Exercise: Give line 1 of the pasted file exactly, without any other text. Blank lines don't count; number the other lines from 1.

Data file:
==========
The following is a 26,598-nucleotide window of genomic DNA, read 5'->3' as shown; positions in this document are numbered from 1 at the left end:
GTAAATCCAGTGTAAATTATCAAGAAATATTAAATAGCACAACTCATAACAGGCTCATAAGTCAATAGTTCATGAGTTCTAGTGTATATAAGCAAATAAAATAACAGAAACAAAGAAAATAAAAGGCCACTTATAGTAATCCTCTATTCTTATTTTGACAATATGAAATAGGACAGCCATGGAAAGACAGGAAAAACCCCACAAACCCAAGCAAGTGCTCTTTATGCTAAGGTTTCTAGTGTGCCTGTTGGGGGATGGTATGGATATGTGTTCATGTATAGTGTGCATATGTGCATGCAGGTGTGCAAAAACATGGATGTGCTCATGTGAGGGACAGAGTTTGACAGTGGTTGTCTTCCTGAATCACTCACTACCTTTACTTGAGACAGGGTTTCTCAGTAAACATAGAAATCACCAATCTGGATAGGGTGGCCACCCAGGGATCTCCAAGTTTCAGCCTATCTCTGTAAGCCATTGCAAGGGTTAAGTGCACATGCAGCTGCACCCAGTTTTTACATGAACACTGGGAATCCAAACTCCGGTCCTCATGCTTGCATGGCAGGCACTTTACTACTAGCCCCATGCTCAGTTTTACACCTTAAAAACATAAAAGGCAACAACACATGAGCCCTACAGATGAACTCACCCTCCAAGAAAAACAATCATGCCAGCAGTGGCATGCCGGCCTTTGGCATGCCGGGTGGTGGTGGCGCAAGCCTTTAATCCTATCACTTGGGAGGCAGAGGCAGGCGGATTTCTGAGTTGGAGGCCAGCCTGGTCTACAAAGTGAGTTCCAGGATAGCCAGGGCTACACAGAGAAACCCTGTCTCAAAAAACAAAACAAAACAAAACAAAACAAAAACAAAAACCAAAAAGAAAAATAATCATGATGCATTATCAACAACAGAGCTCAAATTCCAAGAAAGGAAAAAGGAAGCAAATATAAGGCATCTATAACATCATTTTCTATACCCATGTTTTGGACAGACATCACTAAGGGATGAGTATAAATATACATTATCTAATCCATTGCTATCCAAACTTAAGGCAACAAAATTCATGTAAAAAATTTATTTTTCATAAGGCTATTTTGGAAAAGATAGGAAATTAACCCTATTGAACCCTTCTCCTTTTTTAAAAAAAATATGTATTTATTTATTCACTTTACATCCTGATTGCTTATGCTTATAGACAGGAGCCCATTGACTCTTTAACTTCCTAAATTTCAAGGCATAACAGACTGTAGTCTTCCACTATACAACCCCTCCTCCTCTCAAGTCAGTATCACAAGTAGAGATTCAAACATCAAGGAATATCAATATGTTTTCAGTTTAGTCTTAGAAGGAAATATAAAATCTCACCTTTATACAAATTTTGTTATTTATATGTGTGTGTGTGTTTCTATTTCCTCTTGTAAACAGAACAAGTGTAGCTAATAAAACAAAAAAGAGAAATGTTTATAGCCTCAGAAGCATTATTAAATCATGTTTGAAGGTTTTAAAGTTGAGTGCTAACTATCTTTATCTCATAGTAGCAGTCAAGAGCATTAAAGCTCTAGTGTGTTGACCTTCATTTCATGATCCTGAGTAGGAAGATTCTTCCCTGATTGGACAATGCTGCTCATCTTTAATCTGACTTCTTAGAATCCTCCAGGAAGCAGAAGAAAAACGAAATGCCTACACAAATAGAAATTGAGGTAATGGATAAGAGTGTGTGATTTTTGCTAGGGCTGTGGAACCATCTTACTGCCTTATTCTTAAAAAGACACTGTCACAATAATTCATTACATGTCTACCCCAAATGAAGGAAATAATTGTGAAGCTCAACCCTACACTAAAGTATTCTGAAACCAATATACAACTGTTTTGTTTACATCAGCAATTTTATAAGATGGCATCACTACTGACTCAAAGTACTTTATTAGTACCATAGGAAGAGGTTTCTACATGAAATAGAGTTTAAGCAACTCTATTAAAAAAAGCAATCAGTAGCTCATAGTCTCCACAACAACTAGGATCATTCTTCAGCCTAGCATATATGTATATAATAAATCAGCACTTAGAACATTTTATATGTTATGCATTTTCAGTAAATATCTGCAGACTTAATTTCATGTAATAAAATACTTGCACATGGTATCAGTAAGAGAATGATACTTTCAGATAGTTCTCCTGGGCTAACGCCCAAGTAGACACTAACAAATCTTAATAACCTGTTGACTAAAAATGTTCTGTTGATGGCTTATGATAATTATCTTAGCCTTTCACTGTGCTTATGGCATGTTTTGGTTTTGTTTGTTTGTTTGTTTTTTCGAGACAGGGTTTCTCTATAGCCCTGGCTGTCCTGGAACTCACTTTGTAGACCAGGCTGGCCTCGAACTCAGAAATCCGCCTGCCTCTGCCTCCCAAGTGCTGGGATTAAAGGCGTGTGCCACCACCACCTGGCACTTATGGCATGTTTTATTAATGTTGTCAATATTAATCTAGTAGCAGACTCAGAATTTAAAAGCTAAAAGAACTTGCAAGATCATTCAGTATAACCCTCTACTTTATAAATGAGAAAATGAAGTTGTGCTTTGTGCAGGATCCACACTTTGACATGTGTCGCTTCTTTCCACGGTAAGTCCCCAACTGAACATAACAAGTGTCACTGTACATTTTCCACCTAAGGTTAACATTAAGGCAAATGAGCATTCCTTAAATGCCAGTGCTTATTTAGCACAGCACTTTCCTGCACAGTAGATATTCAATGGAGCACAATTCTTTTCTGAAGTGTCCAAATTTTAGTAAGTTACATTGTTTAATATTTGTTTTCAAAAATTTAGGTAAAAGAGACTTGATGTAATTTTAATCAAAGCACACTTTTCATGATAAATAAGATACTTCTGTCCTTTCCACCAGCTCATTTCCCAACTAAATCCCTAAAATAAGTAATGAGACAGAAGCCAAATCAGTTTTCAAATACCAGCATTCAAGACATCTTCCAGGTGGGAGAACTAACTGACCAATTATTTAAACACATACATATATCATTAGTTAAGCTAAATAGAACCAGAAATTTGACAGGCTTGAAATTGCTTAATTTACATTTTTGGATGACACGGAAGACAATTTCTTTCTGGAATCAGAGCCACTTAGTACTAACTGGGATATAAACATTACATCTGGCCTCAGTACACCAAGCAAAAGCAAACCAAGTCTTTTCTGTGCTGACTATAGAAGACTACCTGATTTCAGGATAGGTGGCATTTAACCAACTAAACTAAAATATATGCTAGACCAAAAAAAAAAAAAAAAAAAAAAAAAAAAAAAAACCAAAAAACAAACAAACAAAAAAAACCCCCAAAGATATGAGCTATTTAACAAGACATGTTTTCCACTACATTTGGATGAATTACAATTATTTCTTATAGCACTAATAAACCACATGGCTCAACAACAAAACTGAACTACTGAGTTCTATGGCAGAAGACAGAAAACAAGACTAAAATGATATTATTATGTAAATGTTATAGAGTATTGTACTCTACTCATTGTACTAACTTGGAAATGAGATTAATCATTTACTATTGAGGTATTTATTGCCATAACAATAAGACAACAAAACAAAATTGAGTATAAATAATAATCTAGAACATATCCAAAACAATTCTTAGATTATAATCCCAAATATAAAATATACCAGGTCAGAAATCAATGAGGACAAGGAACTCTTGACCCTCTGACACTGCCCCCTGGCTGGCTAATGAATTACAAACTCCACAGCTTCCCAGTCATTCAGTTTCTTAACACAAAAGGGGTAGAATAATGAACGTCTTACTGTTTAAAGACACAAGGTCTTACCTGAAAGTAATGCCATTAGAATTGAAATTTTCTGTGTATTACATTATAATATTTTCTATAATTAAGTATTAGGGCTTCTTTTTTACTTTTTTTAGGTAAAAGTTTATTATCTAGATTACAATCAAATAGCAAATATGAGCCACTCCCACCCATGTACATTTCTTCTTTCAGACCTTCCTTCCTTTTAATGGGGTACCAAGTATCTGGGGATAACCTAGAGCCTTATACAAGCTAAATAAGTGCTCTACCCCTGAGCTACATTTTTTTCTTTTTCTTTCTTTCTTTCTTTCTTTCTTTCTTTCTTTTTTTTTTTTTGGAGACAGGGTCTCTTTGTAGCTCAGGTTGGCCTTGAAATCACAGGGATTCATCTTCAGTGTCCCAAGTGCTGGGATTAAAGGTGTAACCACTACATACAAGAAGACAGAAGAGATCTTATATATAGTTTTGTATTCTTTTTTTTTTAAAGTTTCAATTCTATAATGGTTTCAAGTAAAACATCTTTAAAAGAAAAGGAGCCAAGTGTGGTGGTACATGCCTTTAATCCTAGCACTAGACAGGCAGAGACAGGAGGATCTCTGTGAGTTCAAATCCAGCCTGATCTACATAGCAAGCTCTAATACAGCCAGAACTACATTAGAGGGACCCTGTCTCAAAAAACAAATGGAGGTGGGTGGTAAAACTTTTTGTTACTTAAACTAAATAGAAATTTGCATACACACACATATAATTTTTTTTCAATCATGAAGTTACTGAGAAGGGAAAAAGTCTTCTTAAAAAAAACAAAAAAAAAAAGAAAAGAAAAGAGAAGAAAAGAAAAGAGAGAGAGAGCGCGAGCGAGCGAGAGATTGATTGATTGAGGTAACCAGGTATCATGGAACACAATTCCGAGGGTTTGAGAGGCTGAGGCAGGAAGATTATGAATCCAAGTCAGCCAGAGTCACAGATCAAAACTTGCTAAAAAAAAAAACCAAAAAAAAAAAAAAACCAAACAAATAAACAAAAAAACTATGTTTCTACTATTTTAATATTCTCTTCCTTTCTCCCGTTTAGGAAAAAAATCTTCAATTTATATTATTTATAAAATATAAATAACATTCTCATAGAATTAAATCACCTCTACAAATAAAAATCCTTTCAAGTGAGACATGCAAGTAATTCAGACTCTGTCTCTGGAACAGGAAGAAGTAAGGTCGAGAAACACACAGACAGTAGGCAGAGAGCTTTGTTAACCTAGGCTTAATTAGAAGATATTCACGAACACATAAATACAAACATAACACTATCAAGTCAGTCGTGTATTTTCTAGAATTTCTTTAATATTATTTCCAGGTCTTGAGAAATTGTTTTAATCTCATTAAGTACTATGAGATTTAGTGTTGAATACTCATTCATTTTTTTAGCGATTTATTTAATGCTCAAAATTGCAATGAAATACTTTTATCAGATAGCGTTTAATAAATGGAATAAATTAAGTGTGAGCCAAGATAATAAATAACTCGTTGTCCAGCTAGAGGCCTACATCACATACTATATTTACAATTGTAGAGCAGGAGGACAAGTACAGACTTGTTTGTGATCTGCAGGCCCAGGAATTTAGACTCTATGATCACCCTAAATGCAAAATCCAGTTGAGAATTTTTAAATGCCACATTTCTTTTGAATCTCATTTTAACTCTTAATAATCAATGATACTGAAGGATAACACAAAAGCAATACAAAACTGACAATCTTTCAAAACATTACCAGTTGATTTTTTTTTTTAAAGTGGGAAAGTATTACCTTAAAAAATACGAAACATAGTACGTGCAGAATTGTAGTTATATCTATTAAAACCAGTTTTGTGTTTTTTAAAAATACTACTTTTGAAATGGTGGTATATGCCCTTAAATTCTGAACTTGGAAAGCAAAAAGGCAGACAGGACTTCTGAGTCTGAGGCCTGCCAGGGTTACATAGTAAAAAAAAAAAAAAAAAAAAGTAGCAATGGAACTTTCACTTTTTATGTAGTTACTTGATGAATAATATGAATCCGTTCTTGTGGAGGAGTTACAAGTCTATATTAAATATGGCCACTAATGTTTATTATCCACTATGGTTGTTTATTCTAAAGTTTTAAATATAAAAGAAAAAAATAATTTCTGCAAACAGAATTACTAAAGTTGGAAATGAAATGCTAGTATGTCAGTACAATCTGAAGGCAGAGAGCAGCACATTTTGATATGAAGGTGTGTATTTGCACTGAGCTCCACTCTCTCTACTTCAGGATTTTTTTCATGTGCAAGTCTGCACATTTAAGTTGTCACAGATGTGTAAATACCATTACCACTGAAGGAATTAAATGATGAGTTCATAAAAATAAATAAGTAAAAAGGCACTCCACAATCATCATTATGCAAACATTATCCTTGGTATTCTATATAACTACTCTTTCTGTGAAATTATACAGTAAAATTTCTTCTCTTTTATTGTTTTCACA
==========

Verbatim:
The following is a 26,598-nucleotide window of genomic DNA, read 5'->3' as shown; positions in this document are numbered from 1 at the left end: